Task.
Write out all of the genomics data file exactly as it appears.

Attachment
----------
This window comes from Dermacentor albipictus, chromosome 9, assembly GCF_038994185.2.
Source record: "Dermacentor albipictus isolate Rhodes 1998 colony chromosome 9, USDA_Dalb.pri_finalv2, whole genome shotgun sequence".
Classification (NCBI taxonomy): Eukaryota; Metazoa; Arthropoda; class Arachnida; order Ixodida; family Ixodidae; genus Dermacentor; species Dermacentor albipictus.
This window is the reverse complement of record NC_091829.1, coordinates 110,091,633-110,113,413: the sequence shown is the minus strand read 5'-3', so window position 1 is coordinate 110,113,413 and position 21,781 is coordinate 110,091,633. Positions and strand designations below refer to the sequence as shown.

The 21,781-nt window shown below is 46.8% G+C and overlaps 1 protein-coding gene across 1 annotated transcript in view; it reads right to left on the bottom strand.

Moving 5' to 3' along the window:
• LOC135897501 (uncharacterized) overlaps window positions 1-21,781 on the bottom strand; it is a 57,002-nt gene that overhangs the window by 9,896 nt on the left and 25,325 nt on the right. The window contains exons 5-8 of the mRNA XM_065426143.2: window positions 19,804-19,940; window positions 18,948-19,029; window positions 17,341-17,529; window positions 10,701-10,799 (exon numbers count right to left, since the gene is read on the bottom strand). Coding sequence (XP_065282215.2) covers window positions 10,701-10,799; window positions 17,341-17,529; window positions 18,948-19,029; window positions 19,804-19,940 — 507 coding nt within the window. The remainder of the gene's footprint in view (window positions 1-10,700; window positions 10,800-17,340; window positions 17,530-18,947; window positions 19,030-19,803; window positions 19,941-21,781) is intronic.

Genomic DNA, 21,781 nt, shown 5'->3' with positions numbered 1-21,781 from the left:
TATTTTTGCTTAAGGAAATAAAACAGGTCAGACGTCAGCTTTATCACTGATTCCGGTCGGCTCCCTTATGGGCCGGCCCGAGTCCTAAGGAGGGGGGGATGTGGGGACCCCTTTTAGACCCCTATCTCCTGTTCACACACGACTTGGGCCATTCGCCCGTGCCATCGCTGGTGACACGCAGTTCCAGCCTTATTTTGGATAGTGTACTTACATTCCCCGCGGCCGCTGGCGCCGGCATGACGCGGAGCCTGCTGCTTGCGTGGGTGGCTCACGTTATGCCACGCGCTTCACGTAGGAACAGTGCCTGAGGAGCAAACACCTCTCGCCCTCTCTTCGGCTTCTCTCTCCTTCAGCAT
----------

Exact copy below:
This window comes from Dermacentor albipictus, chromosome 9, assembly GCF_038994185.2.
Source record: "Dermacentor albipictus isolate Rhodes 1998 colony chromosome 9, USDA_Dalb.pri_finalv2, whole genome shotgun sequence".
Classification (NCBI taxonomy): Eukaryota; Metazoa; Arthropoda; class Arachnida; order Ixodida; family Ixodidae; genus Dermacentor; species Dermacentor albipictus.
This window is the reverse complement of record NC_091829.1, coordinates 110,091,633-110,113,413: the sequence shown is the minus strand read 5'-3', so window position 1 is coordinate 110,113,413 and position 21,781 is coordinate 110,091,633. Positions and strand designations below refer to the sequence as shown.

The 21,781-nt window shown below is 46.8% G+C and overlaps 1 protein-coding gene across 1 annotated transcript in view; it reads right to left on the bottom strand.

Moving 5' to 3' along the window:
• LOC135897501 (uncharacterized) overlaps window positions 1-21,781 on the bottom strand; it is a 57,002-nt gene that overhangs the window by 9,896 nt on the left and 25,325 nt on the right. The window contains exons 5-8 of the mRNA XM_065426143.2: window positions 19,804-19,940; window positions 18,948-19,029; window positions 17,341-17,529; window positions 10,701-10,799 (exon numbers count right to left, since the gene is read on the bottom strand). Coding sequence (XP_065282215.2) covers window positions 10,701-10,799; window positions 17,341-17,529; window positions 18,948-19,029; window positions 19,804-19,940 — 507 coding nt within the window. The remainder of the gene's footprint in view (window positions 1-10,700; window positions 10,800-17,340; window positions 17,530-18,947; window positions 19,030-19,803; window positions 19,941-21,781) is intronic.

Genomic DNA, 21,781 nt, shown 5'->3' with positions numbered 1-21,781 from the left:
TATTTTTGCTTAAGGAAATAAAACAGGTCAGACGTCAGCTTTATCACTGATTCCGGTCGGCTCCCTTATGGGCCGGCCCGAGTCCTAAGGAGGGGGGGATGTGGGGACCCCTTTTAGACCCCTATCTCCTGTTCACACACGACTTGGGCCATTCGCCCGTGCCATCGCTGGTGACACGCAGTTCCAGCCTTATTTTGGATAGTGTACTTACATTCCCCGCGGCCGCTGGCGCCGGCATGACGCGGAGCCTGCTGCTTGCGTGGGTGGCTCACGTTATGCCACGCGCTTCACGTAGGAACAGTGCCTGAGGAGCAAACACCTCTCGCCCTCTCTTCGGCTTCTCTCTCCTTCAGCAT